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“Find one with two legs, you deserve that.”

16 Nov

You seem to forget

I remind you

How to remember

What you long for

Desire, cherish, covet, seek

An elixir to cure

My voice

From your honey-crusted hide

Pulled drum stick taught/to beat my heart

Against your face/the facts

Are nearby/tomorrow

You may recall

How you never stood a

Chance/meeting up

Against my skin, moon, starry eyes

After midnight before

The croon, swoon

My lover, I made you/on one

Occasion/two different

memories

Three choices

The other guys never stood a chance.

From the left seat I can see that you were right

11 Nov

I reside in heavens

when we fly it’s very clear

the bigger organism we

are apart of/from up

here/now vision clouded

with/by ether, our lives below

the bible thumping belt, so rare

did you think I wasn’t looking when you quietly ordered

yourself back into submission from the menu

or was that for those to whom you say life is good like comfort food for breakfast

on saturday just before noon in our pajamas with the radio playing/the smell of grease

and gasoline in your hair, citrus on the wind

real maple syrup and bacon/your favorite

race on television. We did things

on that leather couch that would embarrass the children if they existed

we spooned entire days into a bowling ball bag

you won/lost, as if we had nothing

more important to do than touch each other until we did

or maybe we only manufactured that/you

came down from your mountain-top to pull me up

and I was so grateful I gave you things

to desire instead

of me/but when I called down to you from mine

you couldn’t hear me any more

than when I used to tell you

I had a dream

in the night/you reached

out for me from your

fear of light/sleepers

women pilots

weak people

distrust

and we would fly

blindly, madly

in love with passenger seats, advanced

stall warning recovery

whether predictions

down-shifting, flights planned

restricted/visual ceiling fan rules

taking precedence under the covers

your feet my pedals

clutching, crabbing

our forte

negative g-forced

free fall

Best Coffee Ever

26 Oct

You drilled a hole in my head this morning

fresh ground just barely

boiling you pressed

your forehead against

the mines, our minds

quarried

parece las piedras preciosas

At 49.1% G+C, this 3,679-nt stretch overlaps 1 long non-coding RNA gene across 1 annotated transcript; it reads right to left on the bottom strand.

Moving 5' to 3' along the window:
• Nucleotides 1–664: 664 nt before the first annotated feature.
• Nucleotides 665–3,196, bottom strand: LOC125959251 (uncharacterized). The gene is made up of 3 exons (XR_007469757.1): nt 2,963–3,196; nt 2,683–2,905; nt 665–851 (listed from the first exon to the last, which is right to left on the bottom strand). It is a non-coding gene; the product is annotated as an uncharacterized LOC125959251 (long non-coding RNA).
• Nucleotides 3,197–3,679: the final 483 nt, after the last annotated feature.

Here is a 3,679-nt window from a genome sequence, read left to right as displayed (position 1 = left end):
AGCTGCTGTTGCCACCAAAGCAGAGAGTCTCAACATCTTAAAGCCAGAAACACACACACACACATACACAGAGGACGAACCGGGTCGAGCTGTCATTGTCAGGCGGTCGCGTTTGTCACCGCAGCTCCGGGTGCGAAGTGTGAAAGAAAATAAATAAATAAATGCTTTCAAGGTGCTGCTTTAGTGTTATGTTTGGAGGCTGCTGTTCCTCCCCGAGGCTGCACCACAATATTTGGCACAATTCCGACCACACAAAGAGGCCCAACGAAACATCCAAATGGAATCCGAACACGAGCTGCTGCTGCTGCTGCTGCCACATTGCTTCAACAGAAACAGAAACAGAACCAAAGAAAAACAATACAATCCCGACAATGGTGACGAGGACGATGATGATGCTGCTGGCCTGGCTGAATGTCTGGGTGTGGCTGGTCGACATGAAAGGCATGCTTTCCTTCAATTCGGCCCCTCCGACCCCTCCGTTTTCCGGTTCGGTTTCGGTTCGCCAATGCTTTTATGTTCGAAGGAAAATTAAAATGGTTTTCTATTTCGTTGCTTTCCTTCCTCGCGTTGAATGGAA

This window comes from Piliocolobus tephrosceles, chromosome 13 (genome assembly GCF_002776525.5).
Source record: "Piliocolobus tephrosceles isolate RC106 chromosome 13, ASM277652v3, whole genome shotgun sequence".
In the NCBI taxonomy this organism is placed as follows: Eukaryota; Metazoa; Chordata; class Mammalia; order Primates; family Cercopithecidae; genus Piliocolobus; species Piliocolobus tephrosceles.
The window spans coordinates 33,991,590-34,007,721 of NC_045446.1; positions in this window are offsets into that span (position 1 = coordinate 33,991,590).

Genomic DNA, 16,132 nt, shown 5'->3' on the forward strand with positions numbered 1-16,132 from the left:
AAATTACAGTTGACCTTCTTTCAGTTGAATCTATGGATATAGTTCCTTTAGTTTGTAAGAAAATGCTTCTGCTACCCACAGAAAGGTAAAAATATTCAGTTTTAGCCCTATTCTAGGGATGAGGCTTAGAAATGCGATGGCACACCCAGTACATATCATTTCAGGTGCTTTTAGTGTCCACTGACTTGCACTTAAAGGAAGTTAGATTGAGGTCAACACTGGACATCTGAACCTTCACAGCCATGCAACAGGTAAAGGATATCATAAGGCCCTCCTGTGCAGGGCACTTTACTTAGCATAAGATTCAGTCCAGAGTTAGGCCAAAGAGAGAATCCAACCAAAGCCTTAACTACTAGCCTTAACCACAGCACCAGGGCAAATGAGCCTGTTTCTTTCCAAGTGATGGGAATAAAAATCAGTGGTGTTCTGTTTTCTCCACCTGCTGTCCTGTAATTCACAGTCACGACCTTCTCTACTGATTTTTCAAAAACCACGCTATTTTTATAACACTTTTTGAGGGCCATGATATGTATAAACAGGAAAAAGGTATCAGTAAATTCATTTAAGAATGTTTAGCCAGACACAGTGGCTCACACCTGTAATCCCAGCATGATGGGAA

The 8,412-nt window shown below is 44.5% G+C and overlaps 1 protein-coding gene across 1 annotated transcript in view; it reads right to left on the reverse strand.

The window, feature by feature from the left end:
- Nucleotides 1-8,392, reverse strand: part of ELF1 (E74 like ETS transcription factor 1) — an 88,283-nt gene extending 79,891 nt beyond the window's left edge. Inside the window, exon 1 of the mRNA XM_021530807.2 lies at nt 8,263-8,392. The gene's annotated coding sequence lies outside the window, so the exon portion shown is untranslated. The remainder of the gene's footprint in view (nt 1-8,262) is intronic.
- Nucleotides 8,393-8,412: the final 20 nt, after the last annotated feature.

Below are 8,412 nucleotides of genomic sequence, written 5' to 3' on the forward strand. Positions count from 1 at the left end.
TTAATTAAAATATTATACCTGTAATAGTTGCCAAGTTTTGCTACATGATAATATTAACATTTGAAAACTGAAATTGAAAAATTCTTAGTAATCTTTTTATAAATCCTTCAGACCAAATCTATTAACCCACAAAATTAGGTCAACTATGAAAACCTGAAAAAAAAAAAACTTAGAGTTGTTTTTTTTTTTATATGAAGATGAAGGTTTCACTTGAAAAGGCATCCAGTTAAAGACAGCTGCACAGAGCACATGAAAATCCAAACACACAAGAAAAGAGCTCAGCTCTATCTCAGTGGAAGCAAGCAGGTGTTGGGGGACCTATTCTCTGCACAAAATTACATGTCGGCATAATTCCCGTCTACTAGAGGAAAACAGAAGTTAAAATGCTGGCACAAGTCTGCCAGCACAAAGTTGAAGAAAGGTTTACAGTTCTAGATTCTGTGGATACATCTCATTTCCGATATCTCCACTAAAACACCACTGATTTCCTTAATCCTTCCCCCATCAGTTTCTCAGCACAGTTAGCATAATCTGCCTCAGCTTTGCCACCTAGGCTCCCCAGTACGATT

con leche

and honey,

there’s nothing cliche about that

Piedras

Mine the heart, mind the head.

A Certain Feeling

16 Oct

There’s a certain feeling  I get, knowing you were in my bed with me last night. It doesn’t even matter that you may never be again. Because tonight I can smell you on my pillows and this morning I laughed as I realized the extraneous patience I had for untangling the sideways blanket and sheets while making the bed which you do so much more efficiently than me.

Too bad we slept in this morning. I’m happy you traded breakfast for that new position though. Reminds me of a pair of scissors when I look back at your hands on my hips. Your body splitting me in two at the waist. The dreamy gaze your eyes blink back when you hit the snooze button one more time and the spot that makes us both gasp and smile warm, cottony smiles at each other as we pull back the sheets again.

In fact, I’m glad you’re not here. It gives me time to remember the way you laced your fingers in mine as we sweat ourselves to sleep. How you asked me to come for you again and again because you like it. How hard you worked not to. How you leaned in for one last kiss before unconsciousness took over. How you pulled me close entwining your legs with my legs, your feet with my feet.

I like it like that. One for you and four for me. Although, if you were here I would have proof it was not a dream. And if it was, I am so glad I am right here in the perfect place to recreate it. Here again in my bed, the sheets now neatly tucked under the pillow on one side. My hands are your hands between my legs. I’m wet just thinking about you but you know that from experience.